Typhoid Vaccine: Antibiotics may diminish the therapeutic effect of Typhoid Vaccine. Only the live attenuated Ty21a strain is affected. Management: Vaccination with live attenuated typhoid vaccine (Ty21a) should be avoided in patients being treated with systemic antibacterial agents. Use of this vaccine should be postponed until at least 3 days after cessation of antibacterial agents. Consider therapy modification

Vitamin K Antagonists (eg, warfarin): Cephalosporins may enhance the anticoagulant effect of Vitamin K Antagonists. Monitor therapy

Test Interactions

Positive direct Coombs', false-positive urinary glucose test using cupric sulfate (Benedict's solution, Clinitest®, Fehling's solution), false-positive serum or urine creatinine with Jaffé reaction

Adverse Reactions

1% to 10%: Gastrointestinal: Diarrhea

<1%: postmarketing, and/or case reports: Abdominal pain, agranulocytosis, anaphylaxis, angioedema, arthralgia, cholestasis, Clostridioides (formerly Clostridium) difficile-associated diarrhea, dyspepsia, erythema multiforme, erythematous rash, fever, genital candidiasis, hepatic failure, increased serum transaminases, maculopapular rash, nausea, neutropenia, pruritus, pseudomembranous colitis, serum sickness, Stevens-Johnson syndrome, thrombocytopenia, urticaria, vaginitis, vomiting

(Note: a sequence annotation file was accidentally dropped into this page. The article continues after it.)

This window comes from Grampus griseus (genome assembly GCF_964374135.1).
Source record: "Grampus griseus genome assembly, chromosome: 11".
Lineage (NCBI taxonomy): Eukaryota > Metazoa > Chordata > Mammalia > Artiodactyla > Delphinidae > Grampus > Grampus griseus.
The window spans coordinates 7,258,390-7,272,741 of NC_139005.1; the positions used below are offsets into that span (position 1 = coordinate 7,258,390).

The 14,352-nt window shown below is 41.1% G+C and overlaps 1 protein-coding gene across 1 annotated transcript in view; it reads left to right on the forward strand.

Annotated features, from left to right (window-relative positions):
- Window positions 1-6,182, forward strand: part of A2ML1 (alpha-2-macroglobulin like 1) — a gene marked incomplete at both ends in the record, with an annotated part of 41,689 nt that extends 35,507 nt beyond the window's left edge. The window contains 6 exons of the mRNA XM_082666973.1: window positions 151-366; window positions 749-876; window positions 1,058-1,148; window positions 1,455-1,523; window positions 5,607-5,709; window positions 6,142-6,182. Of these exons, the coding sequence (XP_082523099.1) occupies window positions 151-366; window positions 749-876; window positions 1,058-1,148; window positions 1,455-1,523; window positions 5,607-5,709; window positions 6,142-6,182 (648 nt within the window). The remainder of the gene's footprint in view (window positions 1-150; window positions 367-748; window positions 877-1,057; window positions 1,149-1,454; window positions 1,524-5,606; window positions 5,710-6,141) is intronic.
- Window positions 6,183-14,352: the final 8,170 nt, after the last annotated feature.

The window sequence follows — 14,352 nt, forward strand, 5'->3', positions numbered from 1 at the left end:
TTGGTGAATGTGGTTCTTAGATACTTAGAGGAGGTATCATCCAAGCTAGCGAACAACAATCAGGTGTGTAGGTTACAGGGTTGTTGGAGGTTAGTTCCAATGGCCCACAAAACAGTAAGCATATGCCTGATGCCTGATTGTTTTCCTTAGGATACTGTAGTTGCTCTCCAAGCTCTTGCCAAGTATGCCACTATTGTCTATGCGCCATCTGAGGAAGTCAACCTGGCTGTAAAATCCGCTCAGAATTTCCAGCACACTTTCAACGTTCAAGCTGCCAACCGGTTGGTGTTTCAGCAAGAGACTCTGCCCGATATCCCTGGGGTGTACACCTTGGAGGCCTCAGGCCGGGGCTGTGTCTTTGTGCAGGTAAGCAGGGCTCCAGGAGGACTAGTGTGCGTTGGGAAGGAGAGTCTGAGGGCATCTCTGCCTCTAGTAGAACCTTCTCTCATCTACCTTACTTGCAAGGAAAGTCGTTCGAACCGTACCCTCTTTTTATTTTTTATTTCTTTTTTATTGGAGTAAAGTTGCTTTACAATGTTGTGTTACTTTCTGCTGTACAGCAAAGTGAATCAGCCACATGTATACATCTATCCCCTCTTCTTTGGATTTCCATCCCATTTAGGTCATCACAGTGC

Concerns related to adverse effects:

  • Hypersensitivity reactions: Hypersensitivity reactions, including anaphylaxis, may occur. If an allergic reaction occurs, discontinue treatment and institute appropriate supportive measures.